Sunday, 20 April 2014

UK House price to earnings ratio vs RPI inflation since 1948

It appears to be agreed that the rate of inflation is to a large extent down to what the government does (or doesn't do) and IMHO, the UK government stokes inflation as hard as it can once house prices peak and then start falling:
It's largely an electoral thing, because UK governments which allow house prices to slide nearly always lose the next election, so even if real house prices are sliding, the government can mask this by cranking up inflation.

Inflation also provides the Homeys with a wonderful justification: "Land is the only thing which beats inflation".

Well yes, of course, because the whole game is rigged. That's about as valid as saying "Solar panels and wind farms are a good investment." From the investor's narrow point of view, they almost certainly are... but only because of subsidies and tax breaks for the investor, which 'everybody else' has to pay in tax or higher electricity costs. Until and unless these forms of electricity generation become cheaper/more efficient than existing forms. It appears that solar panels will reach this stage in a couple of years, but that is a separate topic.

Suffice to say, the government and the subsidy collectors cannot justify the subsidies for solar on the basis that solar produces inflation-beating returns.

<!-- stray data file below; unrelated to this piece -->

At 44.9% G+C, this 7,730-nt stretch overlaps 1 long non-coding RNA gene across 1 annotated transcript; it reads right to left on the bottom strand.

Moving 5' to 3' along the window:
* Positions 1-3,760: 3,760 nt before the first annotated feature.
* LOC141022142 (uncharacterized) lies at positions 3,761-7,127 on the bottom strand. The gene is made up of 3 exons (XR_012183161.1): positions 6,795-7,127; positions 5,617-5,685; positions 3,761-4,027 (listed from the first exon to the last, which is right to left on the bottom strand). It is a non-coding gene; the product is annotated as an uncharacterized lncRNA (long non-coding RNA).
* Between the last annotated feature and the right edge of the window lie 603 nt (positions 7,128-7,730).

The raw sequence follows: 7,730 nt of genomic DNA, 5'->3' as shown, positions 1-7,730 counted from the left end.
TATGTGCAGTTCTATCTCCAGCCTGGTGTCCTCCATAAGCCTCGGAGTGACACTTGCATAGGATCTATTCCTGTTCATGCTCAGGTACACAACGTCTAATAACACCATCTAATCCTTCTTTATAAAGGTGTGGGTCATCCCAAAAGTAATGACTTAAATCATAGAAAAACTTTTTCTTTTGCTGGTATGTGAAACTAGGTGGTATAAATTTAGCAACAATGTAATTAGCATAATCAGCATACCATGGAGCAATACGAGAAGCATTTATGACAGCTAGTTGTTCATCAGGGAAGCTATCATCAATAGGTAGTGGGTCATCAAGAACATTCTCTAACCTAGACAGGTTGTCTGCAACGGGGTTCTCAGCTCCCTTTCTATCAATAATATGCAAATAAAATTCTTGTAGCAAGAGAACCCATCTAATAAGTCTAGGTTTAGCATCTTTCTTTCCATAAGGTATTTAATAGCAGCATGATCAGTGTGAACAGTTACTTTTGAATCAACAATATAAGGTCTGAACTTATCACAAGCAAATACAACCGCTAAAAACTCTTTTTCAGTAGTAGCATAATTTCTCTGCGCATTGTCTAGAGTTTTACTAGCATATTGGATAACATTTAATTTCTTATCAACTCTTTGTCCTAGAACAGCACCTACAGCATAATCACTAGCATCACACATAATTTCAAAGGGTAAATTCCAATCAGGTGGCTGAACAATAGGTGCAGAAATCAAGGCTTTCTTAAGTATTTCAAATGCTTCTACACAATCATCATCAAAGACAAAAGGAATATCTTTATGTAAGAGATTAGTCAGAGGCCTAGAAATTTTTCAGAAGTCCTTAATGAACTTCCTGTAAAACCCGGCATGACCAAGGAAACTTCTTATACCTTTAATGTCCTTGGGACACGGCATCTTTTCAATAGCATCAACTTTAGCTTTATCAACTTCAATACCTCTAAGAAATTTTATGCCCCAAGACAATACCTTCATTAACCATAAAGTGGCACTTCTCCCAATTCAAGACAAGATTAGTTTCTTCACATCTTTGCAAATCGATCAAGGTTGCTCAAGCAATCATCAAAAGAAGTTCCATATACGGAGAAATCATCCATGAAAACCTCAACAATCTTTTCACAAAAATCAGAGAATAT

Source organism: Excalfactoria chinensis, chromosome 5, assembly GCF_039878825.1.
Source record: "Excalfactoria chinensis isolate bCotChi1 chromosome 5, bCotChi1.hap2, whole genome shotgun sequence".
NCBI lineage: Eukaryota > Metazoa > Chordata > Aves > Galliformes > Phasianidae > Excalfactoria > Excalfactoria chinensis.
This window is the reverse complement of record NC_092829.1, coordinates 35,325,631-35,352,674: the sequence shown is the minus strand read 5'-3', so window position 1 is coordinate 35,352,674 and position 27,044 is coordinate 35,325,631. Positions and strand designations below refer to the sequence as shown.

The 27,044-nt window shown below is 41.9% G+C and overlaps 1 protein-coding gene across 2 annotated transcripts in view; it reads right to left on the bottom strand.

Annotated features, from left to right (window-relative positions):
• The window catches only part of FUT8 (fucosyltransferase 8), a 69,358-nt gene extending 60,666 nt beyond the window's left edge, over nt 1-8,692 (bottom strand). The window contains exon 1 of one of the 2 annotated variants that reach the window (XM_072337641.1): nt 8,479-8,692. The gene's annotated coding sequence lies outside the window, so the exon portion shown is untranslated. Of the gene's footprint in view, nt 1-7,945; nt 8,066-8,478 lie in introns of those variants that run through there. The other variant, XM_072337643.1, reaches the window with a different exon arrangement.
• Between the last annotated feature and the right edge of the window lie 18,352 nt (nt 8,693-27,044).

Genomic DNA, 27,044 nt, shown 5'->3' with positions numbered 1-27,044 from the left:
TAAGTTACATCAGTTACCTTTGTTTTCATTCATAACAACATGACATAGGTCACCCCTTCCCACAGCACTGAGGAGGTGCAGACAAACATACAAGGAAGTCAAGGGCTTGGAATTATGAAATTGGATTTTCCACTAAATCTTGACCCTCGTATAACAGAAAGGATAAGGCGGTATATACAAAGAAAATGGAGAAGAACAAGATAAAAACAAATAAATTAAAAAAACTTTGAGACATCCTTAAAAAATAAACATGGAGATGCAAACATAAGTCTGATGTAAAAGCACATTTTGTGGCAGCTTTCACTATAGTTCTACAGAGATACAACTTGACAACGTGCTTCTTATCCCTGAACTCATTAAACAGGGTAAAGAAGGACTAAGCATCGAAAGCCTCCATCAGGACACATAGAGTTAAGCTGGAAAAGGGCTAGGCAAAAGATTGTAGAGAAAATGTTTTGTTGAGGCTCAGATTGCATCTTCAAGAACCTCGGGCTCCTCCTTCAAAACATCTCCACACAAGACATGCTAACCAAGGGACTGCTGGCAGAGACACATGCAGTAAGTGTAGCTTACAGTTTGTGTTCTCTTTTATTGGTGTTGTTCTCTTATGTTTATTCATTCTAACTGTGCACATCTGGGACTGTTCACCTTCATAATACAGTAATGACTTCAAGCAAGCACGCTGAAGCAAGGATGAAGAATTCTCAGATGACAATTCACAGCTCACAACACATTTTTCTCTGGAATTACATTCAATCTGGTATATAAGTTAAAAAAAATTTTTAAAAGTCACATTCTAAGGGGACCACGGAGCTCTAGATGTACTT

If the government were funded out of the rental value of land instead of taxes on earnings and profits, people would then get used to the idea that "Land is the only thing which doesn't beat inflation."

It's quite difficult to stoke inflation in the absence of currency controls, (in fact, currency controls are in themselves a cause of inflation), so after 1980 or so, inflation in the UK was never anywhere near what it had been in the 1970s and hopefully never will be, but that's not for lack of trying (0.5% bank base rate, QE, Funding for Lending, Help to Buy, VAT increases and so on):


Bayard said...

That first chart is depressing. If house prices have been 9 times disposable income before, they can be again.

Mark Wadsworth said...

B, for sure, but that was a post-war thing with genuine scarcity, you could equally say if they've been 4 before, they will be again (and they will).

Francis said...

What's "disposable income" here?

Mark Wadsworth said...

F, a good question. I assume it means net income after PAYE is deducted or income tax paid.

Bayard said...

Mark, it's a case of lies, damned lies and statistics, I think. After the war, very few people were buying houses anyway. Even the well-off middle classes rented. So the average house price may have been nine times the average disposable income of the nation as a whole, but not nine times the average disposable income of the house-buying classes. I lived a house that had increased in value five times over the war - from £50 to £250. That's no more than £40,000 by today's prices.